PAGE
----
CONCORD — The New Hampshire Fish and Game Department is urging people to report sightings of hen turkeys, with or without young, from now through the end of August through its web-based turkey brood survey at wildnh.com/turkeybroodsurvey.
“August tends to be the most important month in the summer survey,” said Fish and Game biologist Ted Walski. “By August, those young who have survived are likely to become adults, so these sightings provide the best index to the summer breeding productivity.”
Most sightings will be of “multiple hen” broods during August. It is common for hen turkeys to join together with their young later in the summer. This joint brood flock will often have poults of various sizes. Also, hens that have not successfully nested or that have lost their young will join a brood flock and act as a foster mother.
“Don’t be surprised to observe some broods in August and September with small poults the size of quail or pigeons,” Walski said. “Re-nesting is common with wild turkeys. If something causes nest destruction or abandonment during May/June, the majority of hens will go and lay another clutch of eggs and hatch out in July or August.”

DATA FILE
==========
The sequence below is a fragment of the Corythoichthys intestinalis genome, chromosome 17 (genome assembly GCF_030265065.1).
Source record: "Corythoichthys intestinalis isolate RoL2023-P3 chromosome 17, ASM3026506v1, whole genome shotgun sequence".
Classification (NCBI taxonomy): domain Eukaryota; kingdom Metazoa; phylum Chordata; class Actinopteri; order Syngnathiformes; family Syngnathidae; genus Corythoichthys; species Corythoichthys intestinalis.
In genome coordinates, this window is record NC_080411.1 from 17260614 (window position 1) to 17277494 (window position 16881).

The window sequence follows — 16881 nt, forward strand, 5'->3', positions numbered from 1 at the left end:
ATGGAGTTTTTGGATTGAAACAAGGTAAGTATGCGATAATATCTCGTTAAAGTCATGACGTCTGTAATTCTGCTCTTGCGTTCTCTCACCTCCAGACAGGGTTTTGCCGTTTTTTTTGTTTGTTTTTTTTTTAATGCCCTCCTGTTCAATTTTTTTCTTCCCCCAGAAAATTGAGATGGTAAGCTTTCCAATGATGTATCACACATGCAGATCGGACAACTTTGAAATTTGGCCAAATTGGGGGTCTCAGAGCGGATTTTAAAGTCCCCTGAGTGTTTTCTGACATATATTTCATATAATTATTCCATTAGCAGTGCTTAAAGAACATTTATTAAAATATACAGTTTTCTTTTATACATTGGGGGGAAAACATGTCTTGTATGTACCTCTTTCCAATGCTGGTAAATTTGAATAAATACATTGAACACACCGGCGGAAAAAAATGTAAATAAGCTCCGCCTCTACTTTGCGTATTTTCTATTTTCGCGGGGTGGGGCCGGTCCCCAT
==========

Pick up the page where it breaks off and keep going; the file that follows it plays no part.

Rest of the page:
Last summer’s survey yielded a total of 1,119 turkey broods reported from all parts of the state between May and August. So far, more than 400 turkey brood sightings have been reported.
“We’re probably going to see fewer poults per hen this year because of the wet weather during the nesting period,” Walski said. “Another factor is that frequent rains have delayed the hay harvest in some areas, making turkeys harder to spot in the fields.”
Some helpful background for turkey observers: The term “brood” refers to a family group of young turkeys accompanied by a hen. New Hampshire hens generally begin laying eggs from mid-April to early May and complete their clutch of about 12 eggs in early to mid-May.